Things You Will Need

  • Toy or puzzle
  • Weighted vest or blanket


Avoid meltdowns before they occur. According to Autism Causes, kids learn that they don’t want to have meltdowns -- they sometimes just can’t help it. You will begin to recognize your child’s triggers so you can avoid circumstances that cause stress for your child. If you know you’re going to be in a public place that might trigger a meltdown in your child, prepare your child in advance by talking about the trip. Talk to your child regularly about what behavior you expect of him. You can use this language to remind your child of appropriate behavior when you talk him out of a meltdown.

What Happens to Kids With Asperger's When Things Change?

Asperger’s and Routines

In order to understand what happens to these children when there are unexpected changes, it is important to know why they require routines in the first place. Children with Asperger’s syndrome can process their environment much better if they know what to expect. They tend to have excellent rote memory skills, notes the Autism Society, so remembering an established routine is easy and comfortable.

Reactions to Change

If an expected routine is disrupted without notice, children with Asperger’s syndrome can become very anxious or upset. Young children may throw a temper tantrum and older children may even become violent, throwing objects and lashing out at people. Since another hallmark of Asperger’s syndrome is difficulty with expressive language, anxiety in these children often manifests itself in physical ways, according to a 2012 article on the website, Medical News Today.

Helping Your Child Deal with Change

Change is inevitable, so parents of children with Asperger’s syndrome need to be able to help their child deal with interruptions in routine. If possible, notify the child ahead of time that there will be a change. Be specific, and walk the child through the steps that will lead to the change. Identify those parts of the routine that will stay the same: “You will get up, get dressed and have breakfast like you always do.” Then describe the specific change: “Then, we’ll go to the doctor’s office before you go to school. You will get to school just before lunch instead of getting there at homeroom time.”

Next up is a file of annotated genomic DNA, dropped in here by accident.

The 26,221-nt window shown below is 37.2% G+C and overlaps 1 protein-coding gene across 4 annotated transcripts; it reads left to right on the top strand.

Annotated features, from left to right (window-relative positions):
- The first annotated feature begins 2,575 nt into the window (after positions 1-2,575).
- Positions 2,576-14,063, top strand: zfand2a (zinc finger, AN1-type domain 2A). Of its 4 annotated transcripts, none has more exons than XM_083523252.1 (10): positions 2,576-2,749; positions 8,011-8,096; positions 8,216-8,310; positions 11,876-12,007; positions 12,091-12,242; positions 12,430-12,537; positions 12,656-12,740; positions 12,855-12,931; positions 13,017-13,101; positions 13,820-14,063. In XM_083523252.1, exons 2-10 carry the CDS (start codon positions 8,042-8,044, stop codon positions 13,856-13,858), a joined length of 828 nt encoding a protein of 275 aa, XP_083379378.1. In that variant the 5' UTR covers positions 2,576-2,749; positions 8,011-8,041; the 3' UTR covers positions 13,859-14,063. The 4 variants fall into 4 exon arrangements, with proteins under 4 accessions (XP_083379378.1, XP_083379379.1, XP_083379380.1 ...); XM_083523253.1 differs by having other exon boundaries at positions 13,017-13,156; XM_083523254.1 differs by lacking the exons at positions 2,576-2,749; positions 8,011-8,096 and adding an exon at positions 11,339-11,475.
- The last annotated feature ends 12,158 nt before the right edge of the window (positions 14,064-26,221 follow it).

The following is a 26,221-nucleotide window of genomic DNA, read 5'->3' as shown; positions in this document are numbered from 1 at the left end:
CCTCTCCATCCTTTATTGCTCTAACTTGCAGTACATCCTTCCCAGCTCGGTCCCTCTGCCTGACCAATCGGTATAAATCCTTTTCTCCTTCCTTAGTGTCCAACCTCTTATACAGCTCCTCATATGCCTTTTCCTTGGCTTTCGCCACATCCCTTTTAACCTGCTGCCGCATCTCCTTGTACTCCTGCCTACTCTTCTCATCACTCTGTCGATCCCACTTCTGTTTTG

When an unexpected change occurs, explain to your child exactly what is happening and why. Let him know that you know this is a change, and you know that it may be upsetting. Let him know that the change is specific and will not impact the rest of his day. For example, you might say, “The restaurant is out of cheeseburgers today, so we are going to have macaroni and cheese instead. I will have it too. We will still sit at the same table and have the same drink like we always do.” Depending on the situation, it may be helpful to offer a choice: “If you don’t want to have macaroni and cheese, we can go home and eat at home today.”

Self-Regulating When Things Change

It will also be helpful to talk to your child about dealing with change. As he grows up, he will need to deal with change on his own. Explaining changes before or as they happen, and explaining how you are going to help your child deal with the change, will help him develop these skills for himself.

Social Group Ideas for Kids With Asperger's

Social Group Meetings

A group of six to eight kids with Asperger’s who are about the same age will make a perfect social group. It is best to find kids with differing interests. If you have two or three kids who perseverate on Civil War history, for example, you may find that it is impossible to shift the conversation to other topics. Include both boys and girls in the group, if possible. Since Asperger’s is much more common in boys, you may not find many girls. If you do, try to have at least two girls in the group.

School Events

Encourage the group to participate in social events at their school, such as dances. They can practice together and attend the event together, providing support to one another. Local sporting events can provide a way for kids to have short interactions with other kids, and guidance from an adult can often be provided without calling attention to the child.

Field Trips

Taking a field trip to a nearby destination is a great way for kids with Asperger’s to practice their social interactions. The adult leaders of the group can prepare the kids ahead of time so they will know what to expect, and they can role play situations they may encounter. Before taking a trip to a farm, for example, the kids might think about whether they would want to milk a cow -- and if so -- how they might ask the farmer to show them how to do it. Other opportunities for field trips include local historical sites, or factories that give tours.

Events for Asperger’s Kids